Mary wanted to contribute to this lengthy epistle, ergo: “Upon meeting Steve, I was exposed to and came to love a banjo playing retired cop with a good sense of humor (who knew his way around the kitchen) and whose musical tastes were opposite of mine. I preferred folk and classic rock to his country. I didn't even know what bluegrass was - other than an area of Kentucky where my mom had gone to school. He often spoke of the old Plymouth bluegrass festival, and when we found out it was starting up again courtesy of the Bakers, we made immediate plans to attend. Thursday night wandering around the grounds was my first exposure to bluegrass music. At that festival I began to fall in love with both the music and the people we met. Very soon our world revolved around Plymouth, Parker, Grass Valley, Etna, and the fall and spring camp outs. I loved being exposed to new bands (to me) on the festival stage and I also loved listening to the various jams that continued throughout the night. I still love to fall asleep to music outside our RV. And my ipod is over 90% bluegrass music. The friends we've met, the music we've heard - it's become the soundtrack of our lives - and there's no better life!”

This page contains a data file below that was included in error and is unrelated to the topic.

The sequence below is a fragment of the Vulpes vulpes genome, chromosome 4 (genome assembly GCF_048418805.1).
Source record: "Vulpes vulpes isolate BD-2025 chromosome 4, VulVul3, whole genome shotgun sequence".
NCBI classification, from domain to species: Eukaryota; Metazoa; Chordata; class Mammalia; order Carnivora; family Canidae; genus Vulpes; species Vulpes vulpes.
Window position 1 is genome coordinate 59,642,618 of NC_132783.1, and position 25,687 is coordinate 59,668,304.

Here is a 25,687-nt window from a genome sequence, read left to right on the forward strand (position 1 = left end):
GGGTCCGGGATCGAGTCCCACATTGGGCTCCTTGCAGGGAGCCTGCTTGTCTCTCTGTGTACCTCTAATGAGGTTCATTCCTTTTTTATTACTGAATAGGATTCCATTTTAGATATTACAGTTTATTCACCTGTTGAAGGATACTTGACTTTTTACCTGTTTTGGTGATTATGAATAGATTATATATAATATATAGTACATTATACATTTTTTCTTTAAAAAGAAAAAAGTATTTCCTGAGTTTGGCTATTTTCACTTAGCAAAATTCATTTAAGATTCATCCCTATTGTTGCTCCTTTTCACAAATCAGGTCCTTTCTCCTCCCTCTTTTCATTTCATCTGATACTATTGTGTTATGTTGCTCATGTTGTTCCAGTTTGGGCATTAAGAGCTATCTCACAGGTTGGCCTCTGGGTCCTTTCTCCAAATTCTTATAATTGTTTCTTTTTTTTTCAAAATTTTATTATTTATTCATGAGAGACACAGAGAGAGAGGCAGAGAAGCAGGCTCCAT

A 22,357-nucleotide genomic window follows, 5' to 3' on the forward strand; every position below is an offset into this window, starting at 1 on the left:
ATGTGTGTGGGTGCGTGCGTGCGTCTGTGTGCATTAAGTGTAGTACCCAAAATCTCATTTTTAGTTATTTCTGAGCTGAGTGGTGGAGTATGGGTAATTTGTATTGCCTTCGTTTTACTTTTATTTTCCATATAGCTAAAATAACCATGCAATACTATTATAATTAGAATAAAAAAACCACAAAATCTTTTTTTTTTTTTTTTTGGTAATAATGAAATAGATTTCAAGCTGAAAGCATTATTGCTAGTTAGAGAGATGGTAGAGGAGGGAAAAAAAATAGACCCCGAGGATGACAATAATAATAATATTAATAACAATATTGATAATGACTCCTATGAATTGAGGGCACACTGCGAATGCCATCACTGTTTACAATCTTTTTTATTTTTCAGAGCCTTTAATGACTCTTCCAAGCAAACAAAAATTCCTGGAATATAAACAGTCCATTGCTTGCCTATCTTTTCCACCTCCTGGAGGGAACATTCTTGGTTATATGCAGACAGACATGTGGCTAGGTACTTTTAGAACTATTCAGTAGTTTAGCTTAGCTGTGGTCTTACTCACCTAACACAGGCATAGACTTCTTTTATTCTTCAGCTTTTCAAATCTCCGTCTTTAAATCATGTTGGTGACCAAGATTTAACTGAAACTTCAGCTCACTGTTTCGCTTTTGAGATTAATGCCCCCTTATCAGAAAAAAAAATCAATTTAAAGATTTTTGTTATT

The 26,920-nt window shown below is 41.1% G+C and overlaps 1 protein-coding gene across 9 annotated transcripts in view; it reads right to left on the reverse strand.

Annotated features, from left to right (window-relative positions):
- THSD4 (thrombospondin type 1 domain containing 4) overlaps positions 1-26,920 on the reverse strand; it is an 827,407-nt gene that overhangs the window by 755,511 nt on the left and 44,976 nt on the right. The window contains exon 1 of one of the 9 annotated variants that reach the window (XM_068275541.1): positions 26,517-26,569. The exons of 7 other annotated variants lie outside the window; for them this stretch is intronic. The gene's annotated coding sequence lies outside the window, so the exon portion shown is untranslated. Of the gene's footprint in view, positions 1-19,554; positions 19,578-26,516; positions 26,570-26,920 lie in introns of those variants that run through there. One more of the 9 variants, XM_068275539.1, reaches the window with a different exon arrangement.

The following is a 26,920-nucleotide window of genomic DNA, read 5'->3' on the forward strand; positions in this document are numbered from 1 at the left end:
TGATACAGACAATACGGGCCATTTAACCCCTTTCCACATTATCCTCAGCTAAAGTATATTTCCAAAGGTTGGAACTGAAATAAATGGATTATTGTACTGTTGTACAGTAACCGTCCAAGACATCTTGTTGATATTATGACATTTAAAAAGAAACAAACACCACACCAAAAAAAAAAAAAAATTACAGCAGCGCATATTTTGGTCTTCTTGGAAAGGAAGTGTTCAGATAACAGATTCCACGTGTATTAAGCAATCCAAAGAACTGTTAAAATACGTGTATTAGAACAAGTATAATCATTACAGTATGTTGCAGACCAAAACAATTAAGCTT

[Editor's Note: Mary later provided her own separate "Hooked" story, which is also accessible in this gallery.]

That 24’ trailer just wasn’t big enough and now that we had a real purpose to go camp, we purchased a 27’ Komfort that gave us a lot more room. We had a generator installed and that generator introduced us to the Elliots.